But that’s the necessary risk with fan theories: You can’t make everyone’s favorite theory canon.
For as long as fictional stories have existed, fan theories have been the backbone of how we interact with those stories.
The emergence of theories, whether it be in book clubs, forums, or simply in someone’s own head, can greatly enhance the viewing experience. Coming up with your own ideas for how a story will end or what one moment really meant can add a sense of participation and creativity. But while these theories help build anticipation, they can just as easily create unrest and disappointment if the actual story isn’t as good as the theory — or if it’s just too different.
In the Star Wars community, fan theories are the lifeblood. During the entire run of the sequel trilogy, fans speculated over the true identity of “Rey. Just Rey.” So when fans finally learned that Rey was a Palpatine, it didn’t sit well with everyone, and a fan community prone to toxic behavior once again . But that’s the necessary risk with fan theories: You can’t make everyone’s favorite theory canon.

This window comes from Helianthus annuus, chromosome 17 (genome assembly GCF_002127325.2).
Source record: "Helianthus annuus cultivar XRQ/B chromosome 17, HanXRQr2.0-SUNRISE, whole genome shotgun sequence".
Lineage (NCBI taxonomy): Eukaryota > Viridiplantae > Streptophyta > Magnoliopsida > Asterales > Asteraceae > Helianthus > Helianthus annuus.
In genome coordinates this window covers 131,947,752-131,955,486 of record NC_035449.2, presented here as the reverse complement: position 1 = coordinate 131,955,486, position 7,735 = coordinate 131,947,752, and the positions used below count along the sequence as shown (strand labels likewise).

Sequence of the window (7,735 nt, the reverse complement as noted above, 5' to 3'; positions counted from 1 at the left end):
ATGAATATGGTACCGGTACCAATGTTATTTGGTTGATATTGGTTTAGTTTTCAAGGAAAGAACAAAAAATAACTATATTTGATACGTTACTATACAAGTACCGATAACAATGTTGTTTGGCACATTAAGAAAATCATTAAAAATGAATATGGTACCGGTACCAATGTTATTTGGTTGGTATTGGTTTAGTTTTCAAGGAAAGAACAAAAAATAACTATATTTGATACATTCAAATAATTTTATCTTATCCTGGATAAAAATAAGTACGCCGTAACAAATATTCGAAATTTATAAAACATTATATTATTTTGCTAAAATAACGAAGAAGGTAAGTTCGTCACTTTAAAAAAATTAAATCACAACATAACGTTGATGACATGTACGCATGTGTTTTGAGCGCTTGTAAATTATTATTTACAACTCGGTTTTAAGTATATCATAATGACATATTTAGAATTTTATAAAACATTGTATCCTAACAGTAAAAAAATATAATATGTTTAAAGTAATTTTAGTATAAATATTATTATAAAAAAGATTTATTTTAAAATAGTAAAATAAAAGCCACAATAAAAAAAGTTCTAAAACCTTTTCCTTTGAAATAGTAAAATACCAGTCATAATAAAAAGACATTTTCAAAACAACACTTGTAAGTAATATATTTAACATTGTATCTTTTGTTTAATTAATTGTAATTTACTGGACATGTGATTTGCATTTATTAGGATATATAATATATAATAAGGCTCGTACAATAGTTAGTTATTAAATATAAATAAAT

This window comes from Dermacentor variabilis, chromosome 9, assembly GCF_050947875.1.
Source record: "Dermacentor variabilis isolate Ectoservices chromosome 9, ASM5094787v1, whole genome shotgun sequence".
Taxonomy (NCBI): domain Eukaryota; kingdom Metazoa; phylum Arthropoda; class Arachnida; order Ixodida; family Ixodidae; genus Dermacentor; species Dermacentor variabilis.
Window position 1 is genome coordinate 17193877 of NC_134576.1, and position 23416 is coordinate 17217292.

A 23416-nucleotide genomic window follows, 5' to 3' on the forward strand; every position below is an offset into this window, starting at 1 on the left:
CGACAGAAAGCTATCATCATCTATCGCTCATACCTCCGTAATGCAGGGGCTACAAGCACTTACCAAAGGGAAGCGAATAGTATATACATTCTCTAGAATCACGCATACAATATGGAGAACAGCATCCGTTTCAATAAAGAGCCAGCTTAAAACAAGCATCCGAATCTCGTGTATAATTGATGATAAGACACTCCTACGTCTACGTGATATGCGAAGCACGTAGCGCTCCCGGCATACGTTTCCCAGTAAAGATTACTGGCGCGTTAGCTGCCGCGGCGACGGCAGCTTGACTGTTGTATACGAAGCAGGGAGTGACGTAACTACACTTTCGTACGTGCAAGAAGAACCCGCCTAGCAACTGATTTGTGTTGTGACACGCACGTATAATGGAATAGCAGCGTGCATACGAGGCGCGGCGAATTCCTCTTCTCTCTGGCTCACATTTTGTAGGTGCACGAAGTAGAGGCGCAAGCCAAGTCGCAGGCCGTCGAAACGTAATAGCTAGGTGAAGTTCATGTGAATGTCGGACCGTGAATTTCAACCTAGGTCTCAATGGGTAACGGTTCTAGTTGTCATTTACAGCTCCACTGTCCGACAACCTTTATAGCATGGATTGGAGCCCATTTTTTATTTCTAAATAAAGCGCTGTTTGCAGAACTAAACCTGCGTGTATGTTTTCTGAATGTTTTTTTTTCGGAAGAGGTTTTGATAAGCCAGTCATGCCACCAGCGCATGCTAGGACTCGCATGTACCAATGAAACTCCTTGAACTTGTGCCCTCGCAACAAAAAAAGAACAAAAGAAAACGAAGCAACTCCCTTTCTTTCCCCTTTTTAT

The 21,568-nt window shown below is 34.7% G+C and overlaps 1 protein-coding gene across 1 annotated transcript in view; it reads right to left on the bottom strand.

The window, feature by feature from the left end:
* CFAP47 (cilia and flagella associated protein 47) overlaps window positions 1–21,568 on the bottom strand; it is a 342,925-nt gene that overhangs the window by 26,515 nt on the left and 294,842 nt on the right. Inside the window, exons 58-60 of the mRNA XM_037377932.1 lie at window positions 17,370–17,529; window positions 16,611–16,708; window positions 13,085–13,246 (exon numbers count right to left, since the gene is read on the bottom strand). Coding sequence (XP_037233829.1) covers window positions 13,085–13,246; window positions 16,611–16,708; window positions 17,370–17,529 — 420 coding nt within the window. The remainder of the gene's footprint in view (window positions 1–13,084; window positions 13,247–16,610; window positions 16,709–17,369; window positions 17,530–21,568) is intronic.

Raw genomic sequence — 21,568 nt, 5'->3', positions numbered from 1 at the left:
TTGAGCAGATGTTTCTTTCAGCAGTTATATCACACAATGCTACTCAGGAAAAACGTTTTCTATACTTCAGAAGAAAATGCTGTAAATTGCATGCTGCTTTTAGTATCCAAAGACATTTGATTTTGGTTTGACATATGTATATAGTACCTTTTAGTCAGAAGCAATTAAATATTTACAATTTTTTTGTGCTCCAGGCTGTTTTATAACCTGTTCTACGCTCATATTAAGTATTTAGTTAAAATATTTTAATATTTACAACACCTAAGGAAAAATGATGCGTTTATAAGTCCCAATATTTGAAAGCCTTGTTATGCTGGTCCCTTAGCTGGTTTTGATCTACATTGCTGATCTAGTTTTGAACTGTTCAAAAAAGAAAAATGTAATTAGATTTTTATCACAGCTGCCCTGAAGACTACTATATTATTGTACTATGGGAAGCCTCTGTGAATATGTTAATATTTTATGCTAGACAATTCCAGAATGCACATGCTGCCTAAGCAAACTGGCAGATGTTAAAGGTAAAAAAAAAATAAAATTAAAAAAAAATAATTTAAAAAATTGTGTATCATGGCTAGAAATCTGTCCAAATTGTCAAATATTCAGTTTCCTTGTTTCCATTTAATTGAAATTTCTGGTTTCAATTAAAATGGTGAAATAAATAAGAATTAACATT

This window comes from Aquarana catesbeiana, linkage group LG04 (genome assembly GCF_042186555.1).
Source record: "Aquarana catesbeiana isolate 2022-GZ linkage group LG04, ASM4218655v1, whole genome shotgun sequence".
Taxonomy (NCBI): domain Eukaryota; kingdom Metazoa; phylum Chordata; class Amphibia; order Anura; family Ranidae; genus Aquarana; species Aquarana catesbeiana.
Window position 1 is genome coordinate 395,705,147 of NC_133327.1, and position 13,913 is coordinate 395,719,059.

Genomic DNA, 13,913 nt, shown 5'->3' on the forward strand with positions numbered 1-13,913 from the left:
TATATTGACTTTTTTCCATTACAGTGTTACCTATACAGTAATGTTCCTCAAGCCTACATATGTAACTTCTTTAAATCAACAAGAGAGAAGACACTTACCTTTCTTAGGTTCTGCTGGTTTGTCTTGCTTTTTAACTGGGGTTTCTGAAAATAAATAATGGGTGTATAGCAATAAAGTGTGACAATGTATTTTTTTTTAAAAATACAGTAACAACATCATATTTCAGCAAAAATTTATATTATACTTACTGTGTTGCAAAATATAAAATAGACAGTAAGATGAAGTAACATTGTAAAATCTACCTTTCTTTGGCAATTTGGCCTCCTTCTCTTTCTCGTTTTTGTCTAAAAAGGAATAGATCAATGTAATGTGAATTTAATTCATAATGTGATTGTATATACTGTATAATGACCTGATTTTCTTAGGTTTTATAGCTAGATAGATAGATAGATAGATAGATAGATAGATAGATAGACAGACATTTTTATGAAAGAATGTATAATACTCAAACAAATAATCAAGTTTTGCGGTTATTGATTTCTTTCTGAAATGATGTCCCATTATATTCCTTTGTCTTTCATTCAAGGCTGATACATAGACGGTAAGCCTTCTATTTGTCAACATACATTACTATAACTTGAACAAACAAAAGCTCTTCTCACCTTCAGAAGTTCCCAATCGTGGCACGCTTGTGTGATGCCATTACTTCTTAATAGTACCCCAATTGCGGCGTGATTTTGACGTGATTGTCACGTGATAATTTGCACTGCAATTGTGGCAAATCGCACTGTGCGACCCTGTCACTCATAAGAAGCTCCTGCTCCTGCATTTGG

But despite the pitfalls, many fans argue that these theories are a force for good.
“Any amount of fan engagement is great for the community and keeping the franchise alive,” Reddit user and fan theorist u/Neilader tells Inverse.
Fan theories keep stories relevant, even millennia after its creation — just ask the speculation around the relationship between Achilles and Patroclus in The Iliad. Or browse Reddit’s Fan Theories page and you’ll find discussions on , , and everything in between. Fan theories don’t discriminate: there is no theory too wild, no fandom too niche. As long as there’s compelling evidence, someone’s willing to make it their headcanon. But of all these fandoms, it’s tough to find one as open-minded, long-lasting, and creative as the Avatar: The Last Airbender fandom.